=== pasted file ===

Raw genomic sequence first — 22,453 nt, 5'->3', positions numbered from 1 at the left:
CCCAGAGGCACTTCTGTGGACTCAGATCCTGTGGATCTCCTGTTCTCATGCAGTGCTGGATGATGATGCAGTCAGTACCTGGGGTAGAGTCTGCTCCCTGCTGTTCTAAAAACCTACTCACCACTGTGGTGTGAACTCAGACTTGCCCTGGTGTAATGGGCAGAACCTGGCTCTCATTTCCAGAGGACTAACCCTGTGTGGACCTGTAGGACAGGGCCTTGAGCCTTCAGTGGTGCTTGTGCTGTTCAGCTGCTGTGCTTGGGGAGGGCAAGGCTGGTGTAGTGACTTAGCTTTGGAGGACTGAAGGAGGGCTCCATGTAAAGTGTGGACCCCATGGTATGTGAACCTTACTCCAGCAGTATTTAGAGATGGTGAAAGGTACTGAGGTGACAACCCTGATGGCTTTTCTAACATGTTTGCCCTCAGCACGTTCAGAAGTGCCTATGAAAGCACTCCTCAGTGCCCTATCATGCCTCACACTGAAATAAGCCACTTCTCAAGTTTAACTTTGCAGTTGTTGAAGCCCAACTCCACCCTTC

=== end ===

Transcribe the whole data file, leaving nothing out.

Raw genomic sequence first — 22,453 nt, 5'->3', positions numbered from 1 at the left:
CCCAGAGGCACTTCTGTGGACTCAGATCCTGTGGATCTCCTGTTCTCATGCAGTGCTGGATGATGATGCAGTCAGTACCTGGGGTAGAGTCTGCTCCCTGCTGTTCTAAAAACCTACTCACCACTGTGGTGTGAACTCAGACTTGCCCTGGTGTAATGGGCAGAACCTGGCTCTCATTTCCAGAGGACTAACCCTGTGTGGACCTGTAGGACAGGGCCTTGAGCCTTCAGTGGTGCTTGTGCTGTTCAGCTGCTGTGCTTGGGGAGGGCAAGGCTGGTGTAGTGACTTAGCTTTGGAGGACTGAAGGAGGGCTCCATGTAAAGTGTGGACCCCATGGTATGTGAACCTTACTCCAGCAGTATTTAGAGATGGTGAAAGGTACTGAGGTGACAACCCTGATGGCTTTTCTAACATGTTTGCCCTCAGCACGTTCAGAAGTGCCTATGAAAGCACTCCTCAGTGCCCTATCATGCCTCACACTGAAATAAGCCACTTCTCAAGTTTAACTTTGCAGTTGTTGAAGCCCAACTCCACCCTTC